Surviving Ourselves in a Solitary World

By Ahsen Jillani

When I first landed here in 1979, I quickly learned about loneliness and insecurity. I was 18, and the nearest person I knew was across the Atlantic. I purchased very little, because I felt like I was in transit and would soon go home. In my empty apartment, my closets lay bare and I still lived out of the big brown suitcase that my mother had helped me pack when I was leaving home in Pakistan for college 8000 miles away. Every night, I would pack up and zip up the suitcase and lie on the carpet next to it, waiting for something to happen, waiting for bad news from home, waiting for my parents to call me and say they missed me and I should return tonight.

Those were desperate times when evenings became centuries and I met myself in a totally different state, clawing toward daylight, when I could at least ride the bus to college and just walk around amongst thousands of strangers.

A few days ago, an old friend of mine called me and said she had called her kids and apologized to them. It was an odd thing but many weeks sitting in my home office looking out the window, I understood what she was saying. Sometimes, the worst demons are inside of us, and these life-changing times slowly lower a dismal mirror in front of our faces to battle with ourselves.

Her point was that as a single mother, she had to spend years working, and also trying to finish graduate school, and seen her relationships with her kids slowly change.

At the time, I didn't have much insight into her feelings as a mother and a father to her kids. Over the next few days, I started thinking about my early days in America. By my second summer trip home, I had a girlfriend and was starting to distance myself from childhood in many ways. Thinking back, those are essential landmarks: parents, whether human or animal, reluctantly and sadly let their offspring slowly venture out, learn about the world, work, hunt, take those risks that pretty much define adulthood.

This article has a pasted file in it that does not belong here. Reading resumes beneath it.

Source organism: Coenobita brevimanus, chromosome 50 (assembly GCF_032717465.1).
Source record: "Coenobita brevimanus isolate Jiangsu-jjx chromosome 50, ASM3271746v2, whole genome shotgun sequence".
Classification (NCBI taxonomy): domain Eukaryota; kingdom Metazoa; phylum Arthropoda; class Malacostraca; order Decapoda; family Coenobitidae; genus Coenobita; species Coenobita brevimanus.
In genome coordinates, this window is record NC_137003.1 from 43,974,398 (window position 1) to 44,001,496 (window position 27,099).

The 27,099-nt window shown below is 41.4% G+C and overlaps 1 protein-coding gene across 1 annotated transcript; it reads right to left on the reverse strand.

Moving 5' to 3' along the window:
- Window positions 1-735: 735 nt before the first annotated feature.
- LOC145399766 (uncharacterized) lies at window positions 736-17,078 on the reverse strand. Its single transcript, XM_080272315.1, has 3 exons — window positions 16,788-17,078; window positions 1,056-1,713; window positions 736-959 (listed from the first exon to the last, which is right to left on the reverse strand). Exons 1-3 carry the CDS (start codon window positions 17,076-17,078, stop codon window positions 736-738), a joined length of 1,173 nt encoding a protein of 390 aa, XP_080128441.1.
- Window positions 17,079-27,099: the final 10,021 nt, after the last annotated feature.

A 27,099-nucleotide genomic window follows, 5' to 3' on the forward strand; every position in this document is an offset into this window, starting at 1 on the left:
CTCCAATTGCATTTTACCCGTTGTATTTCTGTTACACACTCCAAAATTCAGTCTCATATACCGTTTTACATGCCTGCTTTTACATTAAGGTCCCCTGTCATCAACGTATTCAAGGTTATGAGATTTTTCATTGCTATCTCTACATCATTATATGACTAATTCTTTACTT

As time passed, I visited home less and less. I think both my parents and I felt a sort of detachment as I finished school and started working. I knew that they really didn't love me any less. Parents cannot do that.

In 2009, I was asleep on my mother's bed trying to recover from jetlag, and when I opened my eyes, she was staring at me, lying a foot away in bed. We both knew she would be dead soon, but I had that immense hysteria go through my body like a shock. This was the woman in whose lap I would sleep as a kid while she was knitting sweaters and chit chatting. Yes, things change but they only adopt other faces and skins. We just adjust.

Years out from my parents' deaths, I love them no less, and miss them no less. I am maybe scabbed around the heart, as they also had to be, as I became an adult. My father was a warm and emotional person, but the last couple of visits, I noticed that he was starting to shut down.

I knew that his silence was just a survival instinct. He was the type who would try to save the world, and maybe the entire world cannot be saved, so he narrowed his scope—maybe kids and grandkids, the domestic help and their families, a few former employees and students. He had a smile for everyone, but no more tears.

I practically live in my office in this quarantine, plagued by anxiety and insomnia, overthinking everything and distracting myself with mundane and useless activities. My friend's call finally made me think a bit more lucidly about whether I had become my father; and perhaps I had also become like her. After all, I spent my white-collar days going to happy hour daily with a bunch of friends, traveling up and down the coast, being romantic and buying flowers and gifts for the women in my life. I was emotionally available to everyone and enjoying being alive. I liked myself. But somewhere that ended due to personal circumstances and a bad economy, and I became a robot on 12 hour shifts in a production facility. I can't say life went well for me, but I doubt it went well for my wife and kids either. Yes, I shut down, and I took that fatal turn from working to live to living to work.

I'm old now and wonder what I was and what I have become. I wonder if I need to apologize to my family also. But in a practical sense, 95 percent of the planet probably had it tougher than me. I didn't handle it well for many reasons. I didn't make use of moments while waiting on long stretches of peace. The boat floated away from me, and now I float in the darkness and wonder if I should do a little more for the kids than calling them twice weekly and making sure they have food and if the cars are running okay.

My wife and I meet occasionally in this large house and discuss plans for tomorrow and then go our own ways. Yes, I have seen myself in this solitary confinement, and my emotional baggage is always packed to take me toward a deeper journey of isolation.

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Ahsen Jillani a former editor and publisher, is originally from Islamabad, Pakistan, and now lives in Mint Hill. He owns Must Media, a PR company focusing on both political and corporate clients.